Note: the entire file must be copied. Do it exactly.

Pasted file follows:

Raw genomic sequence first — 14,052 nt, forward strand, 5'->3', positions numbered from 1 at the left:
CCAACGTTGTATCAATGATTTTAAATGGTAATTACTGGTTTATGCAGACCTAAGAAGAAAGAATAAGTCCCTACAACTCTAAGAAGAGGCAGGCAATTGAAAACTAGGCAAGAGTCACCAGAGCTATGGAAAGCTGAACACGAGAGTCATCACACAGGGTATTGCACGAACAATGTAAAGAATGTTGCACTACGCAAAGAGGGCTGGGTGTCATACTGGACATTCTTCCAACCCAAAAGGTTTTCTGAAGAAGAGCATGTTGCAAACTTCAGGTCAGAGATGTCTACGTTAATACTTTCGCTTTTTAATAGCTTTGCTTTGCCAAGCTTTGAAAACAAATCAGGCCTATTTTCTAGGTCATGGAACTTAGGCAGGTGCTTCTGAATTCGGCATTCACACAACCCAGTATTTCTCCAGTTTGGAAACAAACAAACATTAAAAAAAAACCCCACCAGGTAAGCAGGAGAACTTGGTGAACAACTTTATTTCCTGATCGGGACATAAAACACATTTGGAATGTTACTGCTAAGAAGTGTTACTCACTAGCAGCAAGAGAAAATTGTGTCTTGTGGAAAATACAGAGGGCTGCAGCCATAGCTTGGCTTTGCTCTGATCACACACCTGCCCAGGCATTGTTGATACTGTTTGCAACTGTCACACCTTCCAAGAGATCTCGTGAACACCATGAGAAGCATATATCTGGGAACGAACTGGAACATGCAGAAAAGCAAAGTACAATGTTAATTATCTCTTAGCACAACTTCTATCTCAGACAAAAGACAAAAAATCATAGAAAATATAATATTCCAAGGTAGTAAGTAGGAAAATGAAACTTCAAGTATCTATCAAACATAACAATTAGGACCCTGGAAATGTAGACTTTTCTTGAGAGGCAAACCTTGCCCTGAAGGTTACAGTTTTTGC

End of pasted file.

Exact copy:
Raw genomic sequence first — 14,052 nt, forward strand, 5'->3', positions numbered from 1 at the left:
CCAACGTTGTATCAATGATTTTAAATGGTAATTACTGGTTTATGCAGACCTAAGAAGAAAGAATAAGTCCCTACAACTCTAAGAAGAGGCAGGCAATTGAAAACTAGGCAAGAGTCACCAGAGCTATGGAAAGCTGAACACGAGAGTCATCACACAGGGTATTGCACGAACAATGTAAAGAATGTTGCACTACGCAAAGAGGGCTGGGTGTCATACTGGACATTCTTCCAACCCAAAAGGTTTTCTGAAGAAGAGCATGTTGCAAACTTCAGGTCAGAGATGTCTACGTTAATACTTTCGCTTTTTAATAGCTTTGCTTTGCCAAGCTTTGAAAACAAATCAGGCCTATTTTCTAGGTCATGGAACTTAGGCAGGTGCTTCTGAATTCGGCATTCACACAACCCAGTATTTCTCCAGTTTGGAAACAAACAAACATTAAAAAAAAACCCCACCAGGTAAGCAGGAGAACTTGGTGAACAACTTTATTTCCTGATCGGGACATAAAACACATTTGGAATGTTACTGCTAAGAAGTGTTACTCACTAGCAGCAAGAGAAAATTGTGTCTTGTGGAAAATACAGAGGGCTGCAGCCATAGCTTGGCTTTGCTCTGATCACACACCTGCCCAGGCATTGTTGATACTGTTTGCAACTGTCACACCTTCCAAGAGATCTCGTGAACACCATGAGAAGCATATATCTGGGAACGAACTGGAACATGCAGAAAAGCAAAGTACAATGTTAATTATCTCTTAGCACAACTTCTATCTCAGACAAAAGACAAAAAATCATAGAAAATATAATATTCCAAGGTAGTAAGTAGGAAAATGAAACTTCAAGTATCTATCAAACATAACAATTAGGACCCTGGAAATGTAGACTTTTCTTGAGAGGCAAACCTTGCCCTGAAGGTTACAGTTTTTGC